In terms of a black propaganda exercise however, particularly as it relates to the FARC's alleged interest in purchasing "uranium" on international nuclear black markets for building "dirty bombs," and Chávez's "$300 million dollars in aid" to the guerrilla group, Bogotá and Washington's disinformation campaign has been a huge "success."

But BBC investigative journalist Greg Palast is unequivocal in stating these documents are fake. Palast writes,

What the US press did not do is look at the evidence, the email in the magic laptop. "... With relation to the 300, which from now on we will call 'dossier,' efforts are now going forward at the instructions of the boss to the cojo [slang term for 'cripple'], which I will explain in a separate note. Let's call the boss Ángel, and the cripple Ernesto."

Indeed, the entire remainder of the email is all about the mechanism of the hostage exchange. Here's the next line:

"To receive the three freed ones, Chavez proposes three options: Plan A. Do it to via of a 'humanitarian caravan'; one that will involve Venezuela, France, the Vatican[?], Switzerland, European Union, democrats [civil society], Argentina, Red Cross, etc."

As to the 300, I must note that the FARC's previous prisoner exchange involved 300 prisoners. Is that what the '300' refers to? ¿Quien sabe? Unlike Uribe, Bush and the US press, I won't guess or make up a phantasmagoric story about Chavez spending money he doesn't even have.

To bolster their case, the Colombians claim, with no evidence whatsoever, that the mysterious "Angel" is the code name for Chavez. But in the memo, Chavez goes by the code name ... Chavez. ("$300 Million from Venezuela to Colombian Rebels a Fake," Venezuela Analysis, March 8, 2008)

It is no mystery that Chávez views Colombian president Álvaro Uribe as a cat's paw for the United States. Colombia, the recipient of a $5.5 billion dollar handout under the rubric of "Plan Colombia," an alleged counternarcotics program, has diverted these funds--with Washington's encouragement--into counterinsurgency operations against the FARC and Colombian social movements.

Yet official reaction in Washington, Uribe's chief benefactor and paymaster, has done much to exploit the crisis as a convenient instrument to extend the so-called Bush Doctrine to Latin America. The administration's formula for "preemptive war" claims that in the "global war on terror" quaint notions such as respect for sovereign borders and international law no longer apply. This will continue to be the case.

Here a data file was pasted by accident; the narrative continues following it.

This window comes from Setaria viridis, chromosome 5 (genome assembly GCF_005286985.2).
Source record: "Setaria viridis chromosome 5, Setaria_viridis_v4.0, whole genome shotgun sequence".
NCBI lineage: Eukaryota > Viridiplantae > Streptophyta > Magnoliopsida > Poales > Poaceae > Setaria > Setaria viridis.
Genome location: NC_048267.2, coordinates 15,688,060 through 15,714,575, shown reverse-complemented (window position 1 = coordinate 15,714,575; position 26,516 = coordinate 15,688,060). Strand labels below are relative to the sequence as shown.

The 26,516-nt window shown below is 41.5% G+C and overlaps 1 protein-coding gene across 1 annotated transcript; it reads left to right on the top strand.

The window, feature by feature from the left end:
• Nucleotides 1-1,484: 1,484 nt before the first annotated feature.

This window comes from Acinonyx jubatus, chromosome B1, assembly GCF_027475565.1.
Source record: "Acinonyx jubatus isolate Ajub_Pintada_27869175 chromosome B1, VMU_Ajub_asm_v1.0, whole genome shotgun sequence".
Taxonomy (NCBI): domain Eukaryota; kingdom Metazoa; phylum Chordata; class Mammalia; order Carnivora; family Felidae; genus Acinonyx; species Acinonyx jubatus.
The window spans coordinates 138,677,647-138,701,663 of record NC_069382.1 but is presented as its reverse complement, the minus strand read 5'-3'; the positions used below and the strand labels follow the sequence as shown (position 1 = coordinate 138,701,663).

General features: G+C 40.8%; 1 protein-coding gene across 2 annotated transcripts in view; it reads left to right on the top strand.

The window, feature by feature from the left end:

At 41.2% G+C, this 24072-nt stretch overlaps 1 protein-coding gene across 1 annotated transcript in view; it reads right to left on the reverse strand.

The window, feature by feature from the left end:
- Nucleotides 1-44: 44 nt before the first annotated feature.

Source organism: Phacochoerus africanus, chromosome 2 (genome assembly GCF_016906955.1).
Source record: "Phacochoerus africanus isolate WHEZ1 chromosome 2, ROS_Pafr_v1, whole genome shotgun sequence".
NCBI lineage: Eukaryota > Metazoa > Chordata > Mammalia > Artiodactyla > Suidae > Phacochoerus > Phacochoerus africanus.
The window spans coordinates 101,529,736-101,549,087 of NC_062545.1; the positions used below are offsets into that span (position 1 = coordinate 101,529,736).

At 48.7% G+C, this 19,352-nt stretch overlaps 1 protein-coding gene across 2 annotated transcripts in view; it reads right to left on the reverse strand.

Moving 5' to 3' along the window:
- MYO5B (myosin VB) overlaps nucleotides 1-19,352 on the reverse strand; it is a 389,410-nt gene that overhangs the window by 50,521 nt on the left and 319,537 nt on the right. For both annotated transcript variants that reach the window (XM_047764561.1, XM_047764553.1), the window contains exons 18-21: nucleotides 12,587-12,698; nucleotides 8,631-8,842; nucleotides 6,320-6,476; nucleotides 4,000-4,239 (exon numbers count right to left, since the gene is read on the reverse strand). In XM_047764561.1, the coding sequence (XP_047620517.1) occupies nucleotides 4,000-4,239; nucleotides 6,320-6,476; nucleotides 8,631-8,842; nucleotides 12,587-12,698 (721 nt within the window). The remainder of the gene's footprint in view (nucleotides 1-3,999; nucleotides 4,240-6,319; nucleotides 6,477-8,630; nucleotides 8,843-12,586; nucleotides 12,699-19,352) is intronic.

In previous reports on the crisis, I have argued that the raid on the FARC camp was a provocation by Bogotá and Washington to strengthen the far-right Uribe regime, sabotage hostage negotiations, slander regional leftist opponents such as Chávez and Correa, demonize them both by linking them to the FARC, hence to "terrorism," "drug trafficking" and alleged proliferation of "weapons of mass destruction." In this light, the "ebbing of tensions" brought about in Santo Domingo during the Rio Group summit is a fleeting interlude at best. Washington will redouble its efforts in the area. Signs of this are already occurring and it isn't pretty.

According to journalist Okke Ornstein, the situation in Panama, where FARC maintain bases in the nearly inaccessible Darién jungle province separating Panama from Colombia, is explosive to say the least, with U.S. offers of "military assistance" pouring in. Ornstein writes,

Not surprisingly, various measures have been announced to secure the border with Colombia. But, given the terrain, that is an impossible task to accomplish with manpower alone. The United States has now jumped in and is "studying" whether it will equip Panama with sophisticated military hardware to monitor the border. But logic dictates just the hardware will not be enough; high-tech radar systems need experts to operate then, and Panamanian police would have to be trained to use them. That would at the very least suggest US military advisers coming to Panama -- if they aren't already here. ("Panama Caught Up in FARC Crisis," The Narco News Bulletin, March 7, 2008)

Chávez and Correa are sincere, democratically-elected leaders attempting to peacefully ameliorate the region's horrendous economic and social conditions, brought about in large measure by Washington's economic "shock doctrine." As such, they are stand-ins for mobilized Latin American workers and peasants who have said adios to the U.S. model of political repression and resource extraction under the imperialist flag of "managed democracy."

Who then are the targets? The mass movements, trade unions, leftist political parties, students, intellectuals, health collectives, women's rights organizers, indigenous tribal organizations, peasant cooperatives and neighborhood committees in their tens of millions who have rejected the "Washington consensus" and are now focused in U.S. cross-hairs.

Like Chile's Salvador Allende, Hugo Chávez's Bolivarian socialist project remains a U.S. target for annihilation. Unlike Allende however, Chávez has taken some steps to create popular militias to defend the revolution against domestic sabotage and foreign attack, but these initiatives are tentative and may very well be a case of too little, too late.

This apparent "resolution" to the crisis is temporary and will neither curtail nor moderate America's wider strategic goal of orchestrating a "Pinochet option" as a means of extending its global reach through the construction of military bases across the region, thus facilitating U.S. corporate plunder and the continued political and economic domination of Latin America by Washington.

La luta continua...